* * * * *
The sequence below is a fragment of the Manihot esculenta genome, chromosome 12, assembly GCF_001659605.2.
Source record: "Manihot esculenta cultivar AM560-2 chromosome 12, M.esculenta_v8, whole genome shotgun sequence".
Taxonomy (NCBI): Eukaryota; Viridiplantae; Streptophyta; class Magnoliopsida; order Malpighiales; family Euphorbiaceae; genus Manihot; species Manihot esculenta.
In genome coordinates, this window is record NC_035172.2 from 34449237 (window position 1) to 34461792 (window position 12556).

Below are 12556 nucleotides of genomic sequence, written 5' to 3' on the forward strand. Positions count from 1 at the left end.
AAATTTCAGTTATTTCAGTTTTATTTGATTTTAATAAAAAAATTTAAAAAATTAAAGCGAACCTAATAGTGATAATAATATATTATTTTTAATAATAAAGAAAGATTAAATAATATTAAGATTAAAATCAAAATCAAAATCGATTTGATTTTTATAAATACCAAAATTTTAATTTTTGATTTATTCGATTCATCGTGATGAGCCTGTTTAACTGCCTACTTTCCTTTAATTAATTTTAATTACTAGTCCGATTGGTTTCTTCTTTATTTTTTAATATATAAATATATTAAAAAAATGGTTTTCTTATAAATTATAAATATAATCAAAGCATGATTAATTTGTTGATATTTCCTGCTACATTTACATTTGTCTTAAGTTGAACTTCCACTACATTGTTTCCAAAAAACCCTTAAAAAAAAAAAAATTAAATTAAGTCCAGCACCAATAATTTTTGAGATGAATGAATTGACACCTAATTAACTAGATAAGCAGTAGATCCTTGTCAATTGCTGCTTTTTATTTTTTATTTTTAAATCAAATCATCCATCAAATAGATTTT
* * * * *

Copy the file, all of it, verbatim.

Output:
The sequence below is a fragment of the Manihot esculenta genome, chromosome 12, assembly GCF_001659605.2.
Source record: "Manihot esculenta cultivar AM560-2 chromosome 12, M.esculenta_v8, whole genome shotgun sequence".
Taxonomy (NCBI): Eukaryota; Viridiplantae; Streptophyta; class Magnoliopsida; order Malpighiales; family Euphorbiaceae; genus Manihot; species Manihot esculenta.
In genome coordinates, this window is record NC_035172.2 from 34449237 (window position 1) to 34461792 (window position 12556).

Below are 12556 nucleotides of genomic sequence, written 5' to 3' on the forward strand. Positions count from 1 at the left end.
AAATTTCAGTTATTTCAGTTTTATTTGATTTTAATAAAAAAATTTAAAAAATTAAAGCGAACCTAATAGTGATAATAATATATTATTTTTAATAATAAAGAAAGATTAAATAATATTAAGATTAAAATCAAAATCAAAATCGATTTGATTTTTATAAATACCAAAATTTTAATTTTTGATTTATTCGATTCATCGTGATGAGCCTGTTTAACTGCCTACTTTCCTTTAATTAATTTTAATTACTAGTCCGATTGGTTTCTTCTTTATTTTTTAATATATAAATATATTAAAAAAATGGTTTTCTTATAAATTATAAATATAATCAAAGCATGATTAATTTGTTGATATTTCCTGCTACATTTACATTTGTCTTAAGTTGAACTTCCACTACATTGTTTCCAAAAAACCCTTAAAAAAAAAAAAATTAAATTAAGTCCAGCACCAATAATTTTTGAGATGAATGAATTGACACCTAATTAACTAGATAAGCAGTAGATCCTTGTCAATTGCTGCTTTTTATTTTTTATTTTTAAATCAAATCATCCATCAAATAGATTTT